In the past, we have seen logging in environmentally sensitive areas causing streams to run brown for years later and the runoff cannot be controlled. Opening up the canopy will allow invasive species to take over. This plan will threaten natural features like wetlands, waterways, threatened and endangered species habitat, and steep slopes. This plan does not address controlling invasive species, deer overgrazing, and maintaining the forest canopy, which are critical components of good forest management plan to maintain a native, diverse, and healthy forest ecosystem.

    This land was originally designated as High Conservation Value Forest by the Forest Stewardship Council, which means that it is not supposed to be logged. FSC decided to play political games without any public input or oversight by changing the characterization. It is outrageous that they can change this designation not based on any facts. What makes it even worse is that they can ignore the environmentally sensitivity of the site, so they can allow this property to be logged. FSC is a private non-governmental group that are too cozy with the timber industry.

    The New Jersey Sierra Club worked with many other groups to save this area from development and turn it into protected open space and it is held in the public trust. We are concerned that this plan will not only be environmentally destructive, but limit public access to trails and open space. The DEP must not allow the Mountain to be logged and you must withdraw this plan. The DEP should be protecting forests, not logging them. I would strongly suggest the plan be modified to follow the Highlands Act. We want the best long term plan for this wonderful region in our beloved New Jersey.

  4. DeLo says:

    When I walk in the woods I bring a plastic bag and pick up any garbage I see. Let’s keep our natural areas as pristine as possible and Mother Nature will do the rest!

  5. Katherine Evans says:

    Shame on you, CWF! You’ve been duped! Or, could it be….
    Propagandizing, or sheer ignorance?
    This plan is a disastrous scheme,a money grab and a political nightmare.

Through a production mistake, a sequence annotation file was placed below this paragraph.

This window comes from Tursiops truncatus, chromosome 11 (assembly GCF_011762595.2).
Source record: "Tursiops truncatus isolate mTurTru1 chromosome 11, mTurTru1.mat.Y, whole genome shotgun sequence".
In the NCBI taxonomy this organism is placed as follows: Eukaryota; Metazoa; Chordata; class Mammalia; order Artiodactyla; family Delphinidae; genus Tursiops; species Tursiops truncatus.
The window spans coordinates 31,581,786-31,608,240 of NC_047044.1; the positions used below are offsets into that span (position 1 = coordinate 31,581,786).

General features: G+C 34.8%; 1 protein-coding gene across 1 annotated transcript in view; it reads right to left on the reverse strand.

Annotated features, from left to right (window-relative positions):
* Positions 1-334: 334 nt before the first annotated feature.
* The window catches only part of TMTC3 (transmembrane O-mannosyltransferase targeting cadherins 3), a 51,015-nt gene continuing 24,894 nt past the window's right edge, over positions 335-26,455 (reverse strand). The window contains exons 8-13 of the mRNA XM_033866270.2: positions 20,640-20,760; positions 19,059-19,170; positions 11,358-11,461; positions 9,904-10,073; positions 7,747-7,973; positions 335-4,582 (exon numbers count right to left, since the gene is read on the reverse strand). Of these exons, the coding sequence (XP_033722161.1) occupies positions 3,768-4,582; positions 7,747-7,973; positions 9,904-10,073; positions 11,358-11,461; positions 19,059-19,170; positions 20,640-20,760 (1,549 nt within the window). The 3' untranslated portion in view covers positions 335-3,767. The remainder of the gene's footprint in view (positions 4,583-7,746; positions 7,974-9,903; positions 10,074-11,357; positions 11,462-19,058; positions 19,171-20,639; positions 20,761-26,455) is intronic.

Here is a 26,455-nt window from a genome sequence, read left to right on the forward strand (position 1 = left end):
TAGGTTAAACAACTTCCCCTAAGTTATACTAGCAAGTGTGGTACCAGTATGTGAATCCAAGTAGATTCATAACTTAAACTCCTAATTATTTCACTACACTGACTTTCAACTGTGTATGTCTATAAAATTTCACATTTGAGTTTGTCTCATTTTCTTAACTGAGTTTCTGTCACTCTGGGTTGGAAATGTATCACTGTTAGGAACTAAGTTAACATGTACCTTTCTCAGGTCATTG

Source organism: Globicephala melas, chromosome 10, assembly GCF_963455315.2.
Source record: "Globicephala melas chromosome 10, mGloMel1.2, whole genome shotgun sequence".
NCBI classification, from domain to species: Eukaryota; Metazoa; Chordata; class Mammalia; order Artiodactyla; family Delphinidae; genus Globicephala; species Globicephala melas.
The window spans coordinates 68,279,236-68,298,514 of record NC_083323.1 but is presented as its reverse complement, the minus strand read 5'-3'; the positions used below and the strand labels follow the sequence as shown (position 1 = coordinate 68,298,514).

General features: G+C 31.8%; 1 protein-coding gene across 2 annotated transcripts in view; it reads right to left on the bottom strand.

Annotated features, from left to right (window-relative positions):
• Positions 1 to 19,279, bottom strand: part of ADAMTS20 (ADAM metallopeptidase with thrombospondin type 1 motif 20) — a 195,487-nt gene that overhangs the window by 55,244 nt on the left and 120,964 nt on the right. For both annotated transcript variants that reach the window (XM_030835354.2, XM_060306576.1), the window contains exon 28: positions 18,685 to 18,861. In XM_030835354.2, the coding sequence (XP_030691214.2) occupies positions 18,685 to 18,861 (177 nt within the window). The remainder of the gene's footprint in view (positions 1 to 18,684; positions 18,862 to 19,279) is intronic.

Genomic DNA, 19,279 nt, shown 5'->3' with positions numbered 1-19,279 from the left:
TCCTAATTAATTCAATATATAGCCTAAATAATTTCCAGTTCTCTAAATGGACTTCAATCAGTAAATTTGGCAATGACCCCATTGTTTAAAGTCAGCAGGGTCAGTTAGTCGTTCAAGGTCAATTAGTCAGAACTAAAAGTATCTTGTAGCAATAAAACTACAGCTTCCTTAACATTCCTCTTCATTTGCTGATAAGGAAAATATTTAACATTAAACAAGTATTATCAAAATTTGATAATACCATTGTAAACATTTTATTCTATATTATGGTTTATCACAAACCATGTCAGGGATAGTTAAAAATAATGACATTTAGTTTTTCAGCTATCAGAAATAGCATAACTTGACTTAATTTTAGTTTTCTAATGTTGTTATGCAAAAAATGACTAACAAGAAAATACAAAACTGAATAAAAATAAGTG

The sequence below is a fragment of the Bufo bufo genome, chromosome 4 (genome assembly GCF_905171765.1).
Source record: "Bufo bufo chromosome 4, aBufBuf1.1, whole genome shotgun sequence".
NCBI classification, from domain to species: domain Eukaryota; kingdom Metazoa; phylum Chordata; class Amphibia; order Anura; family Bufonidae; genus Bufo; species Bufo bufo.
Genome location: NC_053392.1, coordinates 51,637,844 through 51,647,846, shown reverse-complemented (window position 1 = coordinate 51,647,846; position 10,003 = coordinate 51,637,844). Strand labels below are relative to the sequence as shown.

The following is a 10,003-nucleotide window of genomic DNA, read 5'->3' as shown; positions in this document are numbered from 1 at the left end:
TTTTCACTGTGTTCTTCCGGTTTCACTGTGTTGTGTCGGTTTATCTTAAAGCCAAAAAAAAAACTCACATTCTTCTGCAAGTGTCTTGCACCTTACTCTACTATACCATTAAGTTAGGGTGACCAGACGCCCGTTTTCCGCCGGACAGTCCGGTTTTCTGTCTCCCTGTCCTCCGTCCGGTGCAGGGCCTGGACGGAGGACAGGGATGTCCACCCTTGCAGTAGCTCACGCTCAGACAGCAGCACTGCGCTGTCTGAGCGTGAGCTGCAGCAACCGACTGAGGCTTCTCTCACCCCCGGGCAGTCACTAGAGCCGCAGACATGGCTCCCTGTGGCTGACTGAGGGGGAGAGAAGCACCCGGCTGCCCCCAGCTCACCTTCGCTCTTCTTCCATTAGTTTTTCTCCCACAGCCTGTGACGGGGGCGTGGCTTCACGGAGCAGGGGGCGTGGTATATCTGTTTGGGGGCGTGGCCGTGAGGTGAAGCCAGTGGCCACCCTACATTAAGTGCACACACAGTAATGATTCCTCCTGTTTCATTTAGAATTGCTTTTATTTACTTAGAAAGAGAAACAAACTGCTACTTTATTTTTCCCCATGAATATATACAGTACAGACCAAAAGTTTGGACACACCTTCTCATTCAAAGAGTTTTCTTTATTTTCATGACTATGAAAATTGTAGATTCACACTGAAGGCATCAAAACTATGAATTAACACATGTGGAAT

This plan is ludicrous, the science is beyond flawed, the stakeholder contacts were non-existent. This is the antithesis of forest management.
    Shame on Audubon, Fish and Game, and unless you stop misleading the unwitting “Conserve Wildlife” followers, shame on you too!

  6. RT Walker says:

    February 26, 2016​​

    Richard T. Walker comment on the Sparta Mountain WMA Forest Stewardship Plan

    Prior to commenting, I wanted to take a look at what other “stakeholders” had commented. I clicked on the link and found one comment, which was from a biologist at the Ruffed Grouse Society, who is located in Pennsylvania. I’m not sure how that person or her organization is considered a “stakeholder” in this process, when people who have homes WITHIN THE BOUNDARIES of the WMA are not. The person who commented, did so in a letter dated prior to the release of the plan. Interesting. And so starts the tale of an “interesting” plan.

    I live in Sparta, NJ and have been coming to this region of New Jersey my entire life (52+ years). My family is lucky enough to own two houses on Beaver Lake in Hardyston. Beaver Lake is surrounded by the Sparta Mountain WMA. No one from Beaver Lake was notified by either the DEP or the Audubon Society of any impending plan, even though contractors for the Audubon Society were given access to the WMA by Beaver Lake’s board of directors. That seems rude to me. It makes me think that someone is trying to hide something. It starts things out on the wrong foot. A gentleman from the DEP mentioned at a meeting on Wednesday that the DEP wanted to be “good neighbors.” Good neighbors don’t go around making plans behind their neighbor’s backs. Interesting.